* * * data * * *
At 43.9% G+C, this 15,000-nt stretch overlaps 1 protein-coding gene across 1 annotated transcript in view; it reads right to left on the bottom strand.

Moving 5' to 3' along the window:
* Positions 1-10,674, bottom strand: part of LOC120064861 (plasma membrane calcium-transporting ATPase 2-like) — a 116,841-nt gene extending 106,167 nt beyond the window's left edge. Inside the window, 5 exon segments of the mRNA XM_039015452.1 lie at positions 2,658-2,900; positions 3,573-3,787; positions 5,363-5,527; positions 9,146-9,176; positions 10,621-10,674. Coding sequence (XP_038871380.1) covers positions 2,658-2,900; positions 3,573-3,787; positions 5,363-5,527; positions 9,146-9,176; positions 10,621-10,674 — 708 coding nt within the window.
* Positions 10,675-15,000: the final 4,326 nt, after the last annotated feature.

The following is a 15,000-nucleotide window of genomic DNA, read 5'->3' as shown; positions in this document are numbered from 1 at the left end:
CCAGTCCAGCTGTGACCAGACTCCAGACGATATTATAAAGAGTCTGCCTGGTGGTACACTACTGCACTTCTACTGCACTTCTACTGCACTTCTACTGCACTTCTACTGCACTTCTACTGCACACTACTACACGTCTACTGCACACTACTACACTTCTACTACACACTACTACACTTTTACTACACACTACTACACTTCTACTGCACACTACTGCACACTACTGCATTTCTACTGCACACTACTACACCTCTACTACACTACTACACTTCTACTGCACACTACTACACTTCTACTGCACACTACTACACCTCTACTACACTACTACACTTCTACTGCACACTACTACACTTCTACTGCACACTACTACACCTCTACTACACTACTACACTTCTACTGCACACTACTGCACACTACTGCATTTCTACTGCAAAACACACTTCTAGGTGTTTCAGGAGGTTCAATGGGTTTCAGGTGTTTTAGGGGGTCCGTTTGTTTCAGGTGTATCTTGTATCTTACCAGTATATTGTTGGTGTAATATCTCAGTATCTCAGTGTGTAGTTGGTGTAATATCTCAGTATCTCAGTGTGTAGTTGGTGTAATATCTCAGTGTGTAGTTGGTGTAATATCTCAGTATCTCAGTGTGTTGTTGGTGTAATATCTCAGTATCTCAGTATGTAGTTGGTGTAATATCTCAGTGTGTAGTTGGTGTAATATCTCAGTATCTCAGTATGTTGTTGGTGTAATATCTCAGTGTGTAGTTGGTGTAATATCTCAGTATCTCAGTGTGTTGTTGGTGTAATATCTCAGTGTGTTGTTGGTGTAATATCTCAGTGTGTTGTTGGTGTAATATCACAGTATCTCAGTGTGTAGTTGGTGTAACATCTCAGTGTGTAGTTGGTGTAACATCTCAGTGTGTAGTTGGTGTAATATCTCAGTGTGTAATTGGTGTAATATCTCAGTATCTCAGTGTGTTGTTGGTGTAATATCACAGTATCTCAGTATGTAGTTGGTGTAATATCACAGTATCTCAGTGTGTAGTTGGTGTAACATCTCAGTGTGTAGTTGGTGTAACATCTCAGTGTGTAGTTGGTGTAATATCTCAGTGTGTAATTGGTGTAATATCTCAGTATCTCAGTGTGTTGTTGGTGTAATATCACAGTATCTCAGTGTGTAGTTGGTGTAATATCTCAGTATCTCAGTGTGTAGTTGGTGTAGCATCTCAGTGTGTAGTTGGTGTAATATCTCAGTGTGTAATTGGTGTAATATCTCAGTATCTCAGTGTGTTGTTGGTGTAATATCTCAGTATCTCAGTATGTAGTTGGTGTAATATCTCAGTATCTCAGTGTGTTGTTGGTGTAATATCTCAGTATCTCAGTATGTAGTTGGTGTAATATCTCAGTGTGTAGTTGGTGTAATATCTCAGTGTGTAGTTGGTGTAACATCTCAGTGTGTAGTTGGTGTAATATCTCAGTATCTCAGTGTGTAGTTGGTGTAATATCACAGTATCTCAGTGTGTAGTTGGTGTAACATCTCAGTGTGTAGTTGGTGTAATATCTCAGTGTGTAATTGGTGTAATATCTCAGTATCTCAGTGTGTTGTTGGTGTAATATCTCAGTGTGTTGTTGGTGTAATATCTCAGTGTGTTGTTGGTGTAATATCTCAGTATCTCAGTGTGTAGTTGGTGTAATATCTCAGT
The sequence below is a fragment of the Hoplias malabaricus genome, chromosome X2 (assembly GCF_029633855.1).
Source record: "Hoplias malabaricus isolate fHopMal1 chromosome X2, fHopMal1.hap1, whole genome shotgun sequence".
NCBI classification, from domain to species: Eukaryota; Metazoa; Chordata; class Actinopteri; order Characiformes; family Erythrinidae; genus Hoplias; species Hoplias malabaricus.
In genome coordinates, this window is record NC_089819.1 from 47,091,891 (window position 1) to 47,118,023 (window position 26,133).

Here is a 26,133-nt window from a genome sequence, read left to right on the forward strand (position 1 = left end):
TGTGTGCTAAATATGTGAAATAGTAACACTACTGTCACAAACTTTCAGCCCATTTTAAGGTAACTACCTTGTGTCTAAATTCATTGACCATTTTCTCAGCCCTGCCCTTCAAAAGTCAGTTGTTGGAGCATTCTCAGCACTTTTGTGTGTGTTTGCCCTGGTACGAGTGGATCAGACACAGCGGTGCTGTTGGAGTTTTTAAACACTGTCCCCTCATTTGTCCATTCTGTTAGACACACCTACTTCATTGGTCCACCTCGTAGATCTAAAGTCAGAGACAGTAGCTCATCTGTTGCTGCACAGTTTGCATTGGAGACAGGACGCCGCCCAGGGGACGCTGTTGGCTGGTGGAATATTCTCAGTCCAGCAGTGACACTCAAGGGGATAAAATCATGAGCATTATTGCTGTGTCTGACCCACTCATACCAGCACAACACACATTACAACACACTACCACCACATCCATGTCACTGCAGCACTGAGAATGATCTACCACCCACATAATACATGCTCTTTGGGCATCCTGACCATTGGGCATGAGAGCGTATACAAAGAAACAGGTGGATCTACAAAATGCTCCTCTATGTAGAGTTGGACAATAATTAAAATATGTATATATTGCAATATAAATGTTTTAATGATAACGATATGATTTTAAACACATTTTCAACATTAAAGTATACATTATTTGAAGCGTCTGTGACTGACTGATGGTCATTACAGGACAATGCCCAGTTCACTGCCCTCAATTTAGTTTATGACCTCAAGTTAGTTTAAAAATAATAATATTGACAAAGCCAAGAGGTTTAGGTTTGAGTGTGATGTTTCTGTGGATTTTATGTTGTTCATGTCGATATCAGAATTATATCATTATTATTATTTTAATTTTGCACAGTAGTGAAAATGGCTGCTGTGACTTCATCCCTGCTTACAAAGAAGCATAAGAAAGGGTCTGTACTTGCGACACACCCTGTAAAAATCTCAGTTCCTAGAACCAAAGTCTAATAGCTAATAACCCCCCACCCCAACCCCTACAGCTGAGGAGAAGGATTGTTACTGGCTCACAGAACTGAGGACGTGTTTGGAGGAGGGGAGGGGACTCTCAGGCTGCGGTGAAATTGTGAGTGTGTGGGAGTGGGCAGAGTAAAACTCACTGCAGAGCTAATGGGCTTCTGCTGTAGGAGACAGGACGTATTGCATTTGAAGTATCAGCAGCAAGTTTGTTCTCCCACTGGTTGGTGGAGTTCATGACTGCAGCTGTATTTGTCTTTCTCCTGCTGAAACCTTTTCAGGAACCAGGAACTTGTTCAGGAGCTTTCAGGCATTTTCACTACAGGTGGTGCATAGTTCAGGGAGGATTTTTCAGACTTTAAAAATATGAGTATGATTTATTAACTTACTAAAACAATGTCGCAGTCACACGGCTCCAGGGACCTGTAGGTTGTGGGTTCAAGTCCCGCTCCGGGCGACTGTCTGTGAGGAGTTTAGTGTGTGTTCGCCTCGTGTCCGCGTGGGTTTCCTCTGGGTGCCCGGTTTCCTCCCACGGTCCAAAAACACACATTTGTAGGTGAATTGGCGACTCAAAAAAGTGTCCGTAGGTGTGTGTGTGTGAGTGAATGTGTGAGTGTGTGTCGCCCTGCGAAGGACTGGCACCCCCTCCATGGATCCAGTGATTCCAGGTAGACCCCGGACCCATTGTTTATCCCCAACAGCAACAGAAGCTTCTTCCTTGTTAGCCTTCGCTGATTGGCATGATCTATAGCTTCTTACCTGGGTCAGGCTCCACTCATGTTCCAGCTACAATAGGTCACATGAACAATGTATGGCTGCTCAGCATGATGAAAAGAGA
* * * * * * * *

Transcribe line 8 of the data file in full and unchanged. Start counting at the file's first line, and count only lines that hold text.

Source record: "Hoplias malabaricus isolate fHopMal1 chromosome X2, fHopMal1.hap1, whole genome shotgun sequence".